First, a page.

If Alex Garland's Ex Machina is at least in part about integrity of the mind—an examination of what consciousness means, how our memories define who we are, and the horror of facing deletion entirely at the whim of another—then Annihilation, Garland's tricky new sci-fi horror film, can possibly be understood as a counterpart focused on integrity of the body. What could be more terrifying than losing control of your body, of feeling yourself change from the inside out into something … new?
Johns Hopkins biologist and Army vet Lena (Natalie Portman) joins a quartet of women headed into Area X, a mysterious expanse surrounded by "the shimmer," a semi-permeable barrier that is nevertheless impervious to scans and seems to protect itself from exploration. No one who has gone in to see what is happening in Area X has come back—with one exception. Kane (Oscar Isaac), a Special Forces operative and Lena's husband, reappears at the couple's house one year after having left. He has no memories. His eyes are blank. And he's dying.
Lena accompanies psychologist Ventress (Jennifer Jason Leigh), medic Anya (Gina Rodriguez), physicist Josie (Tessa Thompson), and anthropologist Cass (Tuva Novotny) in order to find out what has happened to Kane. She hopes to save him, though she knows that's probably futile. Mostly, she wants to know what has been done to him—or if he's even the same person who left her a year ago.
Annihilation is at its most effective when it's dealing in rather straightforward body horror, that subgenre of fright flick concerned with the ways in which our physiques can be subjected to unwanted disfigurations and transformations. The most shocking imagery in the film comes from horrifying mutations and the creeping sensation that our bodies are not our own, that they can be manipulated by outside forces and can turn against us.
The terror of cancer—of unending and unstoppable replication and mutation, of the body betraying itself due to either internal failures or external pressures—is a recurring theme, and Garland demonstrates both the dread and wonder that can accompany out-of-control genetic disaster. Branches that flower into radically different blooms coexist alongside a half-bear, half-human monstrosity that moans with the voice of a fallen comrade. The imagery that Garland has conjured up here is often simultaneously beautiful and grotesque, as when the remains of a member from a previous expedition are discovered plastered to a wall merged with a lichen-like metastasized growth that blossoms out from the skeletal remains.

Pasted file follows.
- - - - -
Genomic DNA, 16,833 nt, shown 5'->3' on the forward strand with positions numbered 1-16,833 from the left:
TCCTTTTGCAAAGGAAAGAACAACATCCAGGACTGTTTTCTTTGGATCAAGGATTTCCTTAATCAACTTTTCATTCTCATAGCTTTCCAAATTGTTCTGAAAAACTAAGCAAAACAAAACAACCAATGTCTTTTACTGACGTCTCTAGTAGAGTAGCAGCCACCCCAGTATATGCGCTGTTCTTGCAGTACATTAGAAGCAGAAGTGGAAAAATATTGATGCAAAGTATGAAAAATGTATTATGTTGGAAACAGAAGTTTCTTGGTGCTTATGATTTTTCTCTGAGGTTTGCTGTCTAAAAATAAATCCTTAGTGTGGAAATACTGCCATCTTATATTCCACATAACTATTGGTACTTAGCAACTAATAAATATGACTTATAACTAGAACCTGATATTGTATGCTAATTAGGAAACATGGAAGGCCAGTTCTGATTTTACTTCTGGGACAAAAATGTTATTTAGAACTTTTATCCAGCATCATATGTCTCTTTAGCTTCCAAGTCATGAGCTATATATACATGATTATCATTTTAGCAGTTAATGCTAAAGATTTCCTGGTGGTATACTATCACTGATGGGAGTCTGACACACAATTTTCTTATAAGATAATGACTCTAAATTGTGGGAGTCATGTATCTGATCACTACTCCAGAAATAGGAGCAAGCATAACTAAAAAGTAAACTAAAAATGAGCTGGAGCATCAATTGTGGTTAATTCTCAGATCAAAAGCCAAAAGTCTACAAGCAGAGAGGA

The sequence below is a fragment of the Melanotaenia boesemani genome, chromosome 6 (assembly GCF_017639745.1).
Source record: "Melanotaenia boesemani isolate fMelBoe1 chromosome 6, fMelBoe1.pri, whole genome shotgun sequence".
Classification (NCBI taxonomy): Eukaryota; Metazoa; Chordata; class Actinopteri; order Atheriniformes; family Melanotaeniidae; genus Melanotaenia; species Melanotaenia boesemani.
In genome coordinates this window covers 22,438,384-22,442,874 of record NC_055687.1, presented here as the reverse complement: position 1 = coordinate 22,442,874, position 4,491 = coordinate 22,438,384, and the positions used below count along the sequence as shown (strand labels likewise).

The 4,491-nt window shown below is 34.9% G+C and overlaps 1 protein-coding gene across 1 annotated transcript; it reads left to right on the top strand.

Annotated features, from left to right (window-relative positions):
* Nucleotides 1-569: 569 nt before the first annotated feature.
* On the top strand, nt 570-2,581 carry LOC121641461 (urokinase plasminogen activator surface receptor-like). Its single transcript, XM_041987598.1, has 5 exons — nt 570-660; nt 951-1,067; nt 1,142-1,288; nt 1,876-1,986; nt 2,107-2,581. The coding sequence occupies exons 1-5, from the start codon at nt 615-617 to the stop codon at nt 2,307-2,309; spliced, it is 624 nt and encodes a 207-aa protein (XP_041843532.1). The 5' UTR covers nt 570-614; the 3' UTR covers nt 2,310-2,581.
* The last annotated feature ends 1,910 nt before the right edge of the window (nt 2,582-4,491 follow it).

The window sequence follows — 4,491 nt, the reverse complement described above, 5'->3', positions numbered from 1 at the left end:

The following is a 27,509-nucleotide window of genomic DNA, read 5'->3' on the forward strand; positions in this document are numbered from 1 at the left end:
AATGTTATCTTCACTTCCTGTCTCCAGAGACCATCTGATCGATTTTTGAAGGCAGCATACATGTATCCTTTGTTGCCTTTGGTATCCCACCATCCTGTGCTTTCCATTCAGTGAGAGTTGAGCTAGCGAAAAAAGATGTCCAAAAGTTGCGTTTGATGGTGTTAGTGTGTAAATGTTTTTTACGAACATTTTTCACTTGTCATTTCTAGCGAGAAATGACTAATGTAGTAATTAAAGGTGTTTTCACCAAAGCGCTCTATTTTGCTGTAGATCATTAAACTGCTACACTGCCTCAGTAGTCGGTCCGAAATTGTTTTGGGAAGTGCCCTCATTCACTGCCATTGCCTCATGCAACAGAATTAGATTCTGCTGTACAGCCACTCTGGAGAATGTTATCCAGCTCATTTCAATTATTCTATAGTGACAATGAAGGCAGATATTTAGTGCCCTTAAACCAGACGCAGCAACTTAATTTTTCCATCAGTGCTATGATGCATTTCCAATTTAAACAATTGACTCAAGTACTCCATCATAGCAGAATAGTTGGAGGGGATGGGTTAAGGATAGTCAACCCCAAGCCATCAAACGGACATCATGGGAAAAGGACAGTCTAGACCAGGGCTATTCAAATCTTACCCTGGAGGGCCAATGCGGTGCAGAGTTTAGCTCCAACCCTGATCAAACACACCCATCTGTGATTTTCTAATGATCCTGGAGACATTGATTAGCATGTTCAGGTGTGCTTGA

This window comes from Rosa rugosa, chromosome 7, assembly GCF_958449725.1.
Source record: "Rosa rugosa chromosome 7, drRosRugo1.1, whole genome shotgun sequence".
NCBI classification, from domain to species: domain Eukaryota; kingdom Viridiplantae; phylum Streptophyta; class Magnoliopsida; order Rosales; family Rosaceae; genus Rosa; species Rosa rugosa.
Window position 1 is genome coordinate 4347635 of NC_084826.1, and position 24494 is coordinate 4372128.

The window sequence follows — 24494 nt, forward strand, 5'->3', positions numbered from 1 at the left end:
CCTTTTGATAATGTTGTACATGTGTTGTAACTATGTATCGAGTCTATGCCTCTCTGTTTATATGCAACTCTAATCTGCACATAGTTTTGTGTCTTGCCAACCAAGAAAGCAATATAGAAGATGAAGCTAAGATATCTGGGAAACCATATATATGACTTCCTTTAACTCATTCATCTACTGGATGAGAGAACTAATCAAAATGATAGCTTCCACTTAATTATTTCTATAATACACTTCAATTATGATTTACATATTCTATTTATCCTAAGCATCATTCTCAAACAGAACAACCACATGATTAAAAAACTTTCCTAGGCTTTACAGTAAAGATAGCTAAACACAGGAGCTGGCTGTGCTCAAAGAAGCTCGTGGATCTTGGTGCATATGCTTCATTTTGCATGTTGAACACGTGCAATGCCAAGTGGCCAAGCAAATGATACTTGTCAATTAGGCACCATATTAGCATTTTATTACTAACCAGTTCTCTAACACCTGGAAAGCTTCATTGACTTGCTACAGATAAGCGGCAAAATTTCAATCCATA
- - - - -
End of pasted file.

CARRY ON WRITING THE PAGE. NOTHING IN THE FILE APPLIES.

The general sense of creepiness is both aided and undermined by the soundtrack. The score is dominated by a sort of atonal pulse, a droning groan that gets deep into your belly and sits there, rumbling around. But there are also instrumental interludes, almost folksy in nature, that pull us back to more tranquil times in Lena and Kane's life. Perhaps these interruptions are needed to keep the dread from overwhelming, or to remind us of what Lena and her husband have lost. But they feel slightly out of place, as if they've been inserted from some other, slightly less-savage film.
That sense of doubling, that there are two movies playing out at once and struggling against each other for dominance, mirrors the film's toying with the instability of groupings: of cells, of lovers, of explorers, of ecosystems. To be totally honest, as a result of that disharmony, I'm not entirely sure that Annihilation works. But on a purely visual, and visceral, level, Annihilation is haunting and memorable. It's a film built for multiple viewings; rendering a judgment after just one feels inadequate.